A walk from North Berwick to Dunbar, part of the John Muir Way, East Lothian. July 13th 2019. 30 kms / 18.6 miles
I remembered: the binoculars – definitely worth taking because East Lothian is a birdwatcher’s paradise. I saw 5 spoonbills through a kind man’s telescope (he had to lower it considerably so I could see, which was sweet of him). They looked like huge fluffy white poodoodles (or whatever they are called), with Edward Lear beaks (you know how he made drawings of amalgamated animals and kitchen utensils!) Also my walking baton pole which came in handy for the mud caused by the torrential rain.
I forgot: tissues / toilet paper and my mobile phone charger – when will I learn?
I lost: my sun hat. Twice. Once a motorist stopped and rolled his window down so I went back quite a long way to get it – all run over it was with muddy tyre marks. I wore it when the sun came out and then lost it again. Never to be found – not by me anyway.
I had not done a long-distance walk for a long time and I managed to get quite stressed to start with, meaning that more little things went wrong, until… I got into the first green part and the butterflies (some chocolate brown and others white – twice one kissed me on the cheek) were playing, and the raindrops sat bulbous on the bramble flowers catching the glint of the sun, and I got bitten by black and white flying beasties. I was back!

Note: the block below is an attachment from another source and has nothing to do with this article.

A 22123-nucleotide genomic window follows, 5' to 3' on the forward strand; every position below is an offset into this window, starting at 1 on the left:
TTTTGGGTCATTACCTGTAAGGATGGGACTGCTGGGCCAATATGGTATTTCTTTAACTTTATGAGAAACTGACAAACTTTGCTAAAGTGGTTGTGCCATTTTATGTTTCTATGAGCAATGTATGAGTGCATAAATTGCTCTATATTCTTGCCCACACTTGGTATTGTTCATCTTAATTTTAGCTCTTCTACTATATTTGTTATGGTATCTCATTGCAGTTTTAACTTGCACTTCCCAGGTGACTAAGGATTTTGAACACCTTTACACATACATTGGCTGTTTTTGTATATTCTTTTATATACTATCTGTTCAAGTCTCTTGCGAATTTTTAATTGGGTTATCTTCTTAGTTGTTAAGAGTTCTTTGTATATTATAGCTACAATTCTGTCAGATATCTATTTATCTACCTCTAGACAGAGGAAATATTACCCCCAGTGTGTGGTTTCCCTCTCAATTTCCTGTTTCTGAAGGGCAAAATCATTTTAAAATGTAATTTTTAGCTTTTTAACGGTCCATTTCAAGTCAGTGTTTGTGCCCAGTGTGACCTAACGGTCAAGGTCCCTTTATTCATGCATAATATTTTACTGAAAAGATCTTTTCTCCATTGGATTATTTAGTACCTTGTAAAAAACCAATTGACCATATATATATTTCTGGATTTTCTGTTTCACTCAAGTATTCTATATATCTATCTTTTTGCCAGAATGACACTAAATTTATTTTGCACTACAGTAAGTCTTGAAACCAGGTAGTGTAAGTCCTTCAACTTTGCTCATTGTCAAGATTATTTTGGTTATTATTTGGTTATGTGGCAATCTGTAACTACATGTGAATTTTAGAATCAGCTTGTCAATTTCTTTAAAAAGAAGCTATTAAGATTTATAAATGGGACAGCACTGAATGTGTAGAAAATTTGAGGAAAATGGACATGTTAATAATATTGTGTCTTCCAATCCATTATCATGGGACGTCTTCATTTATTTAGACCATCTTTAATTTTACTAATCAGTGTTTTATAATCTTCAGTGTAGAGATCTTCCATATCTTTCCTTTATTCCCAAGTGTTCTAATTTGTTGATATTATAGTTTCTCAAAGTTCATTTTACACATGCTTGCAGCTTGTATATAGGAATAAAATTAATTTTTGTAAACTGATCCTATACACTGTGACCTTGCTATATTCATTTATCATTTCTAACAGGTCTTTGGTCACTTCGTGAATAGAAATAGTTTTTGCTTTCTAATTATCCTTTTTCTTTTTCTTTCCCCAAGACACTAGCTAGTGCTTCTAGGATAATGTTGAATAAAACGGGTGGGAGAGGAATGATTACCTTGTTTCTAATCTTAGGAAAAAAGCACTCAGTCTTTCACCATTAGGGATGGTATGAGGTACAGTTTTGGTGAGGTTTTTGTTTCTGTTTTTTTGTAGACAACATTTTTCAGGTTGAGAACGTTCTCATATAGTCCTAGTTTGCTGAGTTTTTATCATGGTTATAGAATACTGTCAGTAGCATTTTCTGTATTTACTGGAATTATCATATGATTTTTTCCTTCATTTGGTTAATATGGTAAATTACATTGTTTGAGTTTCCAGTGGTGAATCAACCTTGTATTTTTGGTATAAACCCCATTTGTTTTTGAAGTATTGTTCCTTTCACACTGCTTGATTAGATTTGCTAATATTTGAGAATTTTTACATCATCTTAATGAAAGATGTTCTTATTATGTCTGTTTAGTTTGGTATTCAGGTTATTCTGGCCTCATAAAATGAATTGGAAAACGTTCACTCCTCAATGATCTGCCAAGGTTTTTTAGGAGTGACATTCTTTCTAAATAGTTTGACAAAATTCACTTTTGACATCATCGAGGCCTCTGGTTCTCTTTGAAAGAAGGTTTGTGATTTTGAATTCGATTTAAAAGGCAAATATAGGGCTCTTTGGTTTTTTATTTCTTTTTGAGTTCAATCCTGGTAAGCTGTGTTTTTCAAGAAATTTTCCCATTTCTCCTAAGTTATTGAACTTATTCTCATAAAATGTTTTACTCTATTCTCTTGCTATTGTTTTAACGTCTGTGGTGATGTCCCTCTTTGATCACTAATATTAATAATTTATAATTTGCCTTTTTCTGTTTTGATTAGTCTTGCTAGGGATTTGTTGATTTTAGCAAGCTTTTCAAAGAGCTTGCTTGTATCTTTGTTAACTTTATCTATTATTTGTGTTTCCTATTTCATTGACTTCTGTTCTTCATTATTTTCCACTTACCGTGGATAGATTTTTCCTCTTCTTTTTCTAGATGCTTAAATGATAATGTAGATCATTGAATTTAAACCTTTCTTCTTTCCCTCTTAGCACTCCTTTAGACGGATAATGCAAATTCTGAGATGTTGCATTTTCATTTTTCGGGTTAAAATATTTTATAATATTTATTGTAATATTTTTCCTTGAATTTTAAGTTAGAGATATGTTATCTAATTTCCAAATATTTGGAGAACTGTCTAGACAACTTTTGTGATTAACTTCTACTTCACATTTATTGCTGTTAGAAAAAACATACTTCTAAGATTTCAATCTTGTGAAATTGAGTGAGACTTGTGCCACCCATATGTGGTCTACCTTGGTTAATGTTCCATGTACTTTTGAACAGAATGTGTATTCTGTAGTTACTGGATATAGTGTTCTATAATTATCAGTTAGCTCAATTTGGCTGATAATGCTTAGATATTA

The man in a green National Trust for Scotland t shirt said ‘Lady on a mission’ as I swung through the gate and skirted around Berwick Law. I have been up to the top in the past and it’s well worth it, but today I was headed south through meadows and woods, around fields and coastline – it was delightful.
Two runners in electric blue went jogging slowly past, having a laugh. Several jaunty ladies wished me good day, and I rather rashly added to my brief conversation with a hiker going in the opposite direction, that at least it had not rained.
I squelched along a narrow way with piles of horse manure and single tyre marks which suggested other users I thankfully did not meet. When it rained I was on a long farm track which quickly became two channels of fast flowing water. There was a section which reminded me of a Kent walk, because it had serious new, silver metal fences on each side, and one smelly uphill section through the Drylaw Composting site where I discovered a make-shift children’s play area.
There was the unmistakable sound of a wild bee swarm several times along the way, and the hideous screech of racing cars around East Linton. One blissful result of the downpour was that they stopped, although they restarted when the sun reappeared.
There are lots of plants, a Victorian tea room (soup, salads, cream teas, delicious looking cakes), and a gallery shop selling all manner of paintings, cards and gifts. The staff were particularly friendly and helpful while I dried off a little in the sun – boots off and not so waterproofs laid out on the table.